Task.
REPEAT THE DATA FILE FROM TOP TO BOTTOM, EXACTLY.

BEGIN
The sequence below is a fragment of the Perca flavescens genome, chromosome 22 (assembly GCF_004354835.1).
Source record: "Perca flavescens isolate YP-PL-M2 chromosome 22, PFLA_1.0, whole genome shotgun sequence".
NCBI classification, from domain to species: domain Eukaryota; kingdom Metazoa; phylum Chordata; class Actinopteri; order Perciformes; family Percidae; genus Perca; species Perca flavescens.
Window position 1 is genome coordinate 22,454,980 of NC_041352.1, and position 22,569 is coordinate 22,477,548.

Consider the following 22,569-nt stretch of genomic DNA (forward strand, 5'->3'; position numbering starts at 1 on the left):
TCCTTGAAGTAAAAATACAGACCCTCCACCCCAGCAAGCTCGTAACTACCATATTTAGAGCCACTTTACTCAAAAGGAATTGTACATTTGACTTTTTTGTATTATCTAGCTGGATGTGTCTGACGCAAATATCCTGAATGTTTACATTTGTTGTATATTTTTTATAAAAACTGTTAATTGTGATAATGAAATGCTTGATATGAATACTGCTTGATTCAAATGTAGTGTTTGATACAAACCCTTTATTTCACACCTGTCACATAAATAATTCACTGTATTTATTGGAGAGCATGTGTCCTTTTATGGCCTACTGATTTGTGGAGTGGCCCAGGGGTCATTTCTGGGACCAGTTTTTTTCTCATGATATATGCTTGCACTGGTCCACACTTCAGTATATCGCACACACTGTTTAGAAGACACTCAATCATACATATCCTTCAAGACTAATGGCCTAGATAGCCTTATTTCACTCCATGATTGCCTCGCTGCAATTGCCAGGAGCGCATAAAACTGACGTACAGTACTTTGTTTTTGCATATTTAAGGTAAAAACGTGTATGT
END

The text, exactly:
The sequence below is a fragment of the Perca flavescens genome, chromosome 22 (assembly GCF_004354835.1).
Source record: "Perca flavescens isolate YP-PL-M2 chromosome 22, PFLA_1.0, whole genome shotgun sequence".
NCBI classification, from domain to species: domain Eukaryota; kingdom Metazoa; phylum Chordata; class Actinopteri; order Perciformes; family Percidae; genus Perca; species Perca flavescens.
Window position 1 is genome coordinate 22,454,980 of NC_041352.1, and position 22,569 is coordinate 22,477,548.

Consider the following 22,569-nt stretch of genomic DNA (forward strand, 5'->3'; position numbering starts at 1 on the left):
TCCTTGAAGTAAAAATACAGACCCTCCACCCCAGCAAGCTCGTAACTACCATATTTAGAGCCACTTTACTCAAAAGGAATTGTACATTTGACTTTTTTGTATTATCTAGCTGGATGTGTCTGACGCAAATATCCTGAATGTTTACATTTGTTGTATATTTTTTATAAAAACTGTTAATTGTGATAATGAAATGCTTGATATGAATACTGCTTGATTCAAATGTAGTGTTTGATACAAACCCTTTATTTCACACCTGTCACATAAATAATTCACTGTATTTATTGGAGAGCATGTGTCCTTTTATGGCCTACTGATTTGTGGAGTGGCCCAGGGGTCATTTCTGGGACCAGTTTTTTTCTCATGATATATGCTTGCACTGGTCCACACTTCAGTATATCGCACACACTGTTTAGAAGACACTCAATCATACATATCCTTCAAGACTAATGGCCTAGATAGCCTTATTTCACTCCATGATTGCCTCGCTGCAATTGCCAGGAGCGCATAAAACTGACGTACAGTACTTTGTTTTTGCATATTTAAGGTAAAAACGTGTATGT